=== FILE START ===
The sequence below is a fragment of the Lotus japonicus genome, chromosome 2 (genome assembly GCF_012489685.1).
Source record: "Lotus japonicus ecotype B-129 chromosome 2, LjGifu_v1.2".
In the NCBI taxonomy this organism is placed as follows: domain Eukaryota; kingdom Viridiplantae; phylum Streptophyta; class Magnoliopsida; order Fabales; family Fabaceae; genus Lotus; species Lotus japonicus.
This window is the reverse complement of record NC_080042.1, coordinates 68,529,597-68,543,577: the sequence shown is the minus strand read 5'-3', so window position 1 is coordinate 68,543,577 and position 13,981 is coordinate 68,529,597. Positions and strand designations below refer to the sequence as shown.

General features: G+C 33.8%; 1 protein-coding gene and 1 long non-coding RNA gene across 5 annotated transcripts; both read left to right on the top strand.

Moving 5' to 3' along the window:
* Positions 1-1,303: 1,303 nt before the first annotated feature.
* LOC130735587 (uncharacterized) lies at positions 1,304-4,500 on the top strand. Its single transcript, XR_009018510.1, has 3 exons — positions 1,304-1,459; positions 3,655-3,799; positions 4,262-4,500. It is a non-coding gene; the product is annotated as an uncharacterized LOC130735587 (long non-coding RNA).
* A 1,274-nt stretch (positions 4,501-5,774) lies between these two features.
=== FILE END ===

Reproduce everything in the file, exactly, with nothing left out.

The sequence below is a fragment of the Lotus japonicus genome, chromosome 2 (genome assembly GCF_012489685.1).
Source record: "Lotus japonicus ecotype B-129 chromosome 2, LjGifu_v1.2".
In the NCBI taxonomy this organism is placed as follows: domain Eukaryota; kingdom Viridiplantae; phylum Streptophyta; class Magnoliopsida; order Fabales; family Fabaceae; genus Lotus; species Lotus japonicus.
This window is the reverse complement of record NC_080042.1, coordinates 68,529,597-68,543,577: the sequence shown is the minus strand read 5'-3', so window position 1 is coordinate 68,543,577 and position 13,981 is coordinate 68,529,597. Positions and strand designations below refer to the sequence as shown.

General features: G+C 33.8%; 1 protein-coding gene and 1 long non-coding RNA gene across 5 annotated transcripts; both read left to right on the top strand.

Moving 5' to 3' along the window:
* Positions 1-1,303: 1,303 nt before the first annotated feature.
* LOC130735587 (uncharacterized) lies at positions 1,304-4,500 on the top strand. Its single transcript, XR_009018510.1, has 3 exons — positions 1,304-1,459; positions 3,655-3,799; positions 4,262-4,500. It is a non-coding gene; the product is annotated as an uncharacterized LOC130735587 (long non-coding RNA).
* A 1,274-nt stretch (positions 4,501-5,774) lies between these two features.